|Publication number||US5969978 A|
|Application number||US 09/163,333|
|Publication date||Oct 19, 1999|
|Filing date||Sep 30, 1998|
|Priority date||Sep 30, 1998|
|Publication number||09163333, 163333, US 5969978 A, US 5969978A, US-A-5969978, US5969978 A, US5969978A|
|Inventors||Gary A. Prinz|
|Original Assignee||The United States Of America As Represented By The Secretary Of The Navy|
|Export Citation||BiBTeX, EndNote, RefMan|
|Patent Citations (2), Referenced by (54), Classifications (10), Legal Events (8)|
|External Links: USPTO, USPTO Assignment, Espacenet|
1. Field of the Invention
This invention relates to ferromagnetic memory and more specifically to ferromagnetic memory utilizing giant magnetoresistance and spin polarization in annular memory elements.
2. Description of the Related Art
In U.S. Pat. No. 5,541,868 an annular GMR-based memory element is disclosed. The description tells how to construct a magnetic memory element using the giant magnetoresistance effect with the current passing perpendicular to the plane of the device. The disclosure does not, however, describe an optimal circuit architecture employing those elements, nor does it discuss how many different approaches to reading and writing may be realized by employing different supporting circuits.
3. Objects of the Invention
It is an object of this invention to provide a magnetic random access memory which is scalable to greater than 1 gigabit/cm2 density.
It is a further object of this invention to provide a magnetic random access memory which has fast switching elements which are capable of switching at less than 10 nanoseconds.
It is a further object of this invention to provide a magnetic random access memory which has a wide temperature tolerance of from -150° C. to +150° C.
It is a further object of this invention to provide a magnetic random access memory which can be made by a low cost fabrication technique such as sputtered metal films on silicon.
It is a further object of this invention to provide a magnetic random access memory with a bit line in addition to a sense line and a word line to add flexibility to the magnetic switching and bit addressability.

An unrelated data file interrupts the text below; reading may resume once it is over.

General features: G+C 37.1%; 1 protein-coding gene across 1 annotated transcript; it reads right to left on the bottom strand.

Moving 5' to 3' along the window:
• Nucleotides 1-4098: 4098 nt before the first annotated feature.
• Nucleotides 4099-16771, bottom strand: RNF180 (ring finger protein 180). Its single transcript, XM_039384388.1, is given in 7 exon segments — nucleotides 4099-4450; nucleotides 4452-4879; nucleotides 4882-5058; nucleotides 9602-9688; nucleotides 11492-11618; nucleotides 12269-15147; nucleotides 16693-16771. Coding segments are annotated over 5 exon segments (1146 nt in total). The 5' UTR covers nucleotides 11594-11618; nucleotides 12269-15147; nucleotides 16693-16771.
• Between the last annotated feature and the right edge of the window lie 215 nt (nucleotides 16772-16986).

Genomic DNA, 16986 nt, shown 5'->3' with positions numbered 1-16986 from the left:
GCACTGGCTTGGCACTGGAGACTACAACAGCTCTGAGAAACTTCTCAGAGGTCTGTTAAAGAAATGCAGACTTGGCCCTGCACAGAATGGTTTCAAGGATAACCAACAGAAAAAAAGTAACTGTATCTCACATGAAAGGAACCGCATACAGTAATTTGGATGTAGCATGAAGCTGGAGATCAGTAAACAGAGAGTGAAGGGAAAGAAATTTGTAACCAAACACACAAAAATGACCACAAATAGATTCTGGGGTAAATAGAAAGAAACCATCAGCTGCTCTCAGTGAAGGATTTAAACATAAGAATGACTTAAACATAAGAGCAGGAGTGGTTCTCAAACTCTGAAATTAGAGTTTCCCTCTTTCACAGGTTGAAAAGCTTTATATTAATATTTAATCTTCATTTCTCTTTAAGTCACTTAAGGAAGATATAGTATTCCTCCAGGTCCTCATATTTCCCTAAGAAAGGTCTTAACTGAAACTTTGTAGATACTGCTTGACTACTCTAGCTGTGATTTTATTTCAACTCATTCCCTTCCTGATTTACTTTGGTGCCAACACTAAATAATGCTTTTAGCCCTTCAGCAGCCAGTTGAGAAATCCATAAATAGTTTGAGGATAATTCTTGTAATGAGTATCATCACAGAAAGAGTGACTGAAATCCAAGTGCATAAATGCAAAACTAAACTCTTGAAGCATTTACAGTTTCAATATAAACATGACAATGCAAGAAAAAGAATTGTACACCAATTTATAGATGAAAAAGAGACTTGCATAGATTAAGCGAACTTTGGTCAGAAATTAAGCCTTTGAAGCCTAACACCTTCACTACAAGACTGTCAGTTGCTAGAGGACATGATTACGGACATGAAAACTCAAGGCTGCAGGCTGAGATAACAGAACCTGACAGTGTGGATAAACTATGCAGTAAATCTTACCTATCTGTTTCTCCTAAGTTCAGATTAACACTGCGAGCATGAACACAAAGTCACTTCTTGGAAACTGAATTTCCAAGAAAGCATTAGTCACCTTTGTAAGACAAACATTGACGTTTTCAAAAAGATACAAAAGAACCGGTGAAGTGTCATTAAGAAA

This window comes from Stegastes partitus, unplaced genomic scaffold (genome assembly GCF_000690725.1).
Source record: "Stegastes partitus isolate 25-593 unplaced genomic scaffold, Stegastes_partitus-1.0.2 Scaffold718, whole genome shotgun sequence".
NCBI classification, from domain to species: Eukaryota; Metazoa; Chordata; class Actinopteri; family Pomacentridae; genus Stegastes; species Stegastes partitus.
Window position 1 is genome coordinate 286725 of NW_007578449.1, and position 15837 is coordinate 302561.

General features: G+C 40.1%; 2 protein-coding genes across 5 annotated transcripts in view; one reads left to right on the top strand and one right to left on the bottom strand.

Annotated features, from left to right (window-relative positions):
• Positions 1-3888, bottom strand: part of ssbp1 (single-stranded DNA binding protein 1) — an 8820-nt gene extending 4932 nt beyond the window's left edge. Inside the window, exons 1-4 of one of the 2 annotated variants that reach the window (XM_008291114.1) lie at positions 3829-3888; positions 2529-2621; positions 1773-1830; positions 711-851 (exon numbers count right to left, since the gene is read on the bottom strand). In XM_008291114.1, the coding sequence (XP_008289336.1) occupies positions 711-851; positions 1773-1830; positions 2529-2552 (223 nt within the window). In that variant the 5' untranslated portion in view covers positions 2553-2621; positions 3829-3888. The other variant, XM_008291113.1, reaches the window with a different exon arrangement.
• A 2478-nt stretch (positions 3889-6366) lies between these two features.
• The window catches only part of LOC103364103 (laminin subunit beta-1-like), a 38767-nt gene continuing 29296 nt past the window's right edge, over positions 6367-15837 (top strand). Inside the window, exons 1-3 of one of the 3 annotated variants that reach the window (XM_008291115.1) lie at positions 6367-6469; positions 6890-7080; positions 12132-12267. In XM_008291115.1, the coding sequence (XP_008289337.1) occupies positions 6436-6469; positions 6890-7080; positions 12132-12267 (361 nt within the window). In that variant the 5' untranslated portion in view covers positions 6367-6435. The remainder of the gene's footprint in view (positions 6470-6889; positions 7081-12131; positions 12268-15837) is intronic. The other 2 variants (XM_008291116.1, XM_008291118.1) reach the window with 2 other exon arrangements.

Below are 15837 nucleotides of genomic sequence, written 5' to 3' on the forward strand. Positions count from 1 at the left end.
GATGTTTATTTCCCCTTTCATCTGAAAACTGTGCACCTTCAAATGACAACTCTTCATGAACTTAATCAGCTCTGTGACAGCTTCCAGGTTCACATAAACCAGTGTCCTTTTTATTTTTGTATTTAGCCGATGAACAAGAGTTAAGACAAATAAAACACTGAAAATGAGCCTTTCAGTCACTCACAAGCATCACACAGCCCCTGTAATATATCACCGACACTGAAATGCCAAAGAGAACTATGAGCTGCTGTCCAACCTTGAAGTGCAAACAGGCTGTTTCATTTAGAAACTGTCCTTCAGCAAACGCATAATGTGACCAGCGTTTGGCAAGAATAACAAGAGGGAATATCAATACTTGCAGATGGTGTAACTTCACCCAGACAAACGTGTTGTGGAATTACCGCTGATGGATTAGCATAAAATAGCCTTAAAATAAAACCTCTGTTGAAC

It is a further object of this invention to provide a magnetic random access memory which has a bit line in addition to a sense line and a word line so that the current through the sense line is not needed for manipulating the magnetic state of the memory element.
These and further objects of the invention will become apparent as the description of the invention proceeds.
This invention relates to an architecture that can be expressed in many different embodiments. The memory architecture of the invention can have a regular array of annular memory elements based on the giant magnetoresistance (GMR) effect as described in U.S. Pat. No. 5,541,868, the entire contents of which is incorporated herein by reference. The addressable array of non-volatile ferromagnetic random access annular memory elements is made up of at least two addressing rows. A first sense row in the array contains at least two non-volatile ferromagnetic random access memory elements. Each of the memory elements has an upper and lower surface with at least a first and second ferromagnetic ring where one of the rings is hard or antiferromagnetically-pinned and the other ring is magnetically softer than the first ring. A non-magnetic layer, which is conductive in the first embodiment, is sandwiched between the first and second ferromagnetic rings. A first conducting lead in the sense row is made up of a series of conductive strips where each of the strips connects two adjacent memory elements at either their upper surfaces or at their lower surfaces, except at the ends of a sense row. The strips of the sense line are staggered so that each memory element is connected through its upper surface to the memory element on one side, and through its lower surface to the memory element on the other side. This produces a vertically meandering conductive pathway through the sense line from one side of the array to the other in series containing as many elements as desired.
The other required element in this first embodiment is a first word line transverse to the first sense row and made up of a series of wires passing in magnetic field producing proximity to the memory elements along a column of the array and not being in electrical contact with the memory elements. A second conducting lead in the word line is made up of a series of conductive strips along the first word line of the array where each of the strips connects two adjacent wires at either their top contacts or at their bottom contacts. The strips of the word line are staggered so that each wire is connected through its top contact to the wire on one side and through its bottom contact to the wire on the other side. This again produces a vertically meandering conductive pathway through the word line from one side of the array to the other in series. The word line defines a conductive path for flowing a current through the wire passing in magnetic field producing proximity to the memory elements and the conductive paths in both the sense line and the word line are perpendicular to the closed magnetic circuits in the ferromagnetic rings.